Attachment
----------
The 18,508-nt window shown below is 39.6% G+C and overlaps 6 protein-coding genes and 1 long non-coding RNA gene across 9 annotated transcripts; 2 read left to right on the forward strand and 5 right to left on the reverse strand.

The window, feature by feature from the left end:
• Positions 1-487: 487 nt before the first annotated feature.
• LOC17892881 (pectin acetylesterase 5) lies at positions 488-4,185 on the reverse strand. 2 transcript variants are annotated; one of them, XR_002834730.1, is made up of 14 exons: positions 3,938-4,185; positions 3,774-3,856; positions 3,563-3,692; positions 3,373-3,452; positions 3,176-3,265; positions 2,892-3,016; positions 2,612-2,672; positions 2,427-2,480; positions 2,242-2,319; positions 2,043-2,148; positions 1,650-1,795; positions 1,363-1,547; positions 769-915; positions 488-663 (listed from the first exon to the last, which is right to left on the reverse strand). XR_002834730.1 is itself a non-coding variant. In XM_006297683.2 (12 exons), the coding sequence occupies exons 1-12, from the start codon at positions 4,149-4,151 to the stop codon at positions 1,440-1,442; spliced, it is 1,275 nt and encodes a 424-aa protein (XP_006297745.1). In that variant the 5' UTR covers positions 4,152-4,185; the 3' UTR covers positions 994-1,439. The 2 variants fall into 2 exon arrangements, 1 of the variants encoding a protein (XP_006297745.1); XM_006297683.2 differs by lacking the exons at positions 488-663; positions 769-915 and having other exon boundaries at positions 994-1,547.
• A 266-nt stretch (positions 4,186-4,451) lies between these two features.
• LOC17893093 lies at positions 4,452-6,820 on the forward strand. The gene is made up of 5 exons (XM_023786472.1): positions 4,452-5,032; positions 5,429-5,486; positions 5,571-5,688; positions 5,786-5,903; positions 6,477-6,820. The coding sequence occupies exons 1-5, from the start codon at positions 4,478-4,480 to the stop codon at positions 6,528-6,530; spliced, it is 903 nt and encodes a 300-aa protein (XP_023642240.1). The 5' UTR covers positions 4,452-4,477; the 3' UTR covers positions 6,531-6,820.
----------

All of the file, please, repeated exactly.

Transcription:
The 18,508-nt window shown below is 39.6% G+C and overlaps 6 protein-coding genes and 1 long non-coding RNA gene across 9 annotated transcripts; 2 read left to right on the forward strand and 5 right to left on the reverse strand.

The window, feature by feature from the left end:
• Positions 1-487: 487 nt before the first annotated feature.
• LOC17892881 (pectin acetylesterase 5) lies at positions 488-4,185 on the reverse strand. 2 transcript variants are annotated; one of them, XR_002834730.1, is made up of 14 exons: positions 3,938-4,185; positions 3,774-3,856; positions 3,563-3,692; positions 3,373-3,452; positions 3,176-3,265; positions 2,892-3,016; positions 2,612-2,672; positions 2,427-2,480; positions 2,242-2,319; positions 2,043-2,148; positions 1,650-1,795; positions 1,363-1,547; positions 769-915; positions 488-663 (listed from the first exon to the last, which is right to left on the reverse strand). XR_002834730.1 is itself a non-coding variant. In XM_006297683.2 (12 exons), the coding sequence occupies exons 1-12, from the start codon at positions 4,149-4,151 to the stop codon at positions 1,440-1,442; spliced, it is 1,275 nt and encodes a 424-aa protein (XP_006297745.1). In that variant the 5' UTR covers positions 4,152-4,185; the 3' UTR covers positions 994-1,439. The 2 variants fall into 2 exon arrangements, 1 of the variants encoding a protein (XP_006297745.1); XM_006297683.2 differs by lacking the exons at positions 488-663; positions 769-915 and having other exon boundaries at positions 994-1,547.
• A 266-nt stretch (positions 4,186-4,451) lies between these two features.
• LOC17893093 lies at positions 4,452-6,820 on the forward strand. The gene is made up of 5 exons (XM_023786472.1): positions 4,452-5,032; positions 5,429-5,486; positions 5,571-5,688; positions 5,786-5,903; positions 6,477-6,820. The coding sequence occupies exons 1-5, from the start codon at positions 4,478-4,480 to the stop codon at positions 6,528-6,530; spliced, it is 903 nt and encodes a 300-aa protein (XP_023642240.1). The 5' UTR covers positions 4,452-4,477; the 3' UTR covers positions 6,531-6,820.